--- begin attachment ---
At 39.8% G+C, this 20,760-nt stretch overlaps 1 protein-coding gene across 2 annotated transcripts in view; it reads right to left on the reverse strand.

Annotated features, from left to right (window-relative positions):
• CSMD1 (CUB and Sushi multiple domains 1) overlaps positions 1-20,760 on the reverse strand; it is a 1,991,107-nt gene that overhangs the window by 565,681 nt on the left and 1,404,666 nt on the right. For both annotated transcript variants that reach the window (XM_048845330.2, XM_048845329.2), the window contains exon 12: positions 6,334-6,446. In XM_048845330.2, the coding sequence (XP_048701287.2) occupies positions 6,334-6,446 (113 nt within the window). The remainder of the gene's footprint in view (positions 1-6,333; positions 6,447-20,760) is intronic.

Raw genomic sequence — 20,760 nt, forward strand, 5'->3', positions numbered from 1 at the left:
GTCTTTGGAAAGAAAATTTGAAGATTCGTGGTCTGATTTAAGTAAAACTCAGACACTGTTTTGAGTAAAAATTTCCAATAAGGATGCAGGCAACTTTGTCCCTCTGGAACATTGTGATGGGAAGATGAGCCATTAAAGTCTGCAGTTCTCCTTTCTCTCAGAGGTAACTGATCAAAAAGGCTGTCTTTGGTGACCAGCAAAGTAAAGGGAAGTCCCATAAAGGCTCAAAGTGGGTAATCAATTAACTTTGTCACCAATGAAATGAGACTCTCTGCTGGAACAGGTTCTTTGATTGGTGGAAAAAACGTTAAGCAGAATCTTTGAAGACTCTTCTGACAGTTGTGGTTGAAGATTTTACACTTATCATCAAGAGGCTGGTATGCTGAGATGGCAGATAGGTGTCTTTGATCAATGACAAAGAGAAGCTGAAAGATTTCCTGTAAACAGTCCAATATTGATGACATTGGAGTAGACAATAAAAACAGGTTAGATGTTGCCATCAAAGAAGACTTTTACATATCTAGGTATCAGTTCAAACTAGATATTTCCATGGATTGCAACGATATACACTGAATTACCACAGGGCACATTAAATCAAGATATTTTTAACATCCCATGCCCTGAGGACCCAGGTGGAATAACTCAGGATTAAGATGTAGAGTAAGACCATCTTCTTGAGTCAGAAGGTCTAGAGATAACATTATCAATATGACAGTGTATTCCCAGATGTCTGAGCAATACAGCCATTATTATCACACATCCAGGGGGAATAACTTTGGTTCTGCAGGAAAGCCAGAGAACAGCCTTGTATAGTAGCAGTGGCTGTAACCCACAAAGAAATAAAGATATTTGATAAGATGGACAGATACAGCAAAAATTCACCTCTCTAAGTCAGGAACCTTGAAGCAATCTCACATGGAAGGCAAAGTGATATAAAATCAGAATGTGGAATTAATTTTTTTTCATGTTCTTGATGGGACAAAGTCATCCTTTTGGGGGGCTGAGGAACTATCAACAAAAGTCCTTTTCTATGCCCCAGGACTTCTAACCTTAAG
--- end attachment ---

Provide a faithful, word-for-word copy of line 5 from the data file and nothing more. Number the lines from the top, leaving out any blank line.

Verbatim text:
GTCTTTGGAAAGAAAATTTGAAGATTCGTGGTCTGATTTAAGTAAAACTCAGACACTGTTTTGAGTAAAAATTTCCAATAAGGATGCAGGCAACTTTGTCCCTCTGGAACATTGTGATGGGAAGATGAGCCATTAAAGTCTGCAGTTCTCCTTTCTCTCAGAGGTAACTGATCAAAAAGGCTGTCTTTGGTGACCAGCAAAGTAAAGGGAAGTCCCATAAAGGCTCAAAGTGGGTAATCAATTAACTTTGTCACCAATGAAATGAGACTCTCTGCTGGAACAGGTTCTTTGATTGGTGGAAAAAACGTTAAGCAGAATCTTTGAAGACTCTTCTGACAGTTGTGGTTGAAGATTTTACACTTATCATCAAGAGGCTGGTATGCTGAGATGGCAGATAGGTGTCTTTGATCAATGACAAAGAGAAGCTGAAAGATTTCCTGTAAACAGTCCAATATTGATGACATTGGAGTAGACAATAAAAACAGGTTAGATGTTGCCATCAAAGAAGACTTTTACATATCTAGGTATCAGTTCAAACTAGATATTTCCATGGATTGCAACGATATACACTGAATTACCACAGGGCACATTAAATCAAGATATTTTTAACATCCCATGCCCTGAGGACCCAGGTGGAATAACTCAGGATTAAGATGTAGAGTAAGACCATCTTCTTGAGTCAGAAGGTCTAGAGATAACATTATCAATATGACAGTGTATTCCCAGATGTCTGAGCAATACAGCCATTATTATCACACATCCAGGGGGAATAACTTTGGTTCTGCAGGAAAGCCAGAGAACAGCCTTGTATAGTAGCAGTGGCTGTAACCCACAAAGAAATAAAGATATTTGATAAGATGGACAGATACAGCAAAAATTCACCTCTCTAAGTCAGGAACCTTGAAGCAATCTCACATGGAAGGCAAAGTGATATAAAATCAGAATGTGGAATTAATTTTTTTTCATGTTCTTGATGGGACAAAGTCATCCTTTTGGGGGGCTGAGGAACTATCAACAAAAGTCCTTTTCTATGCCCCAGGACTTCTAACCTTAAG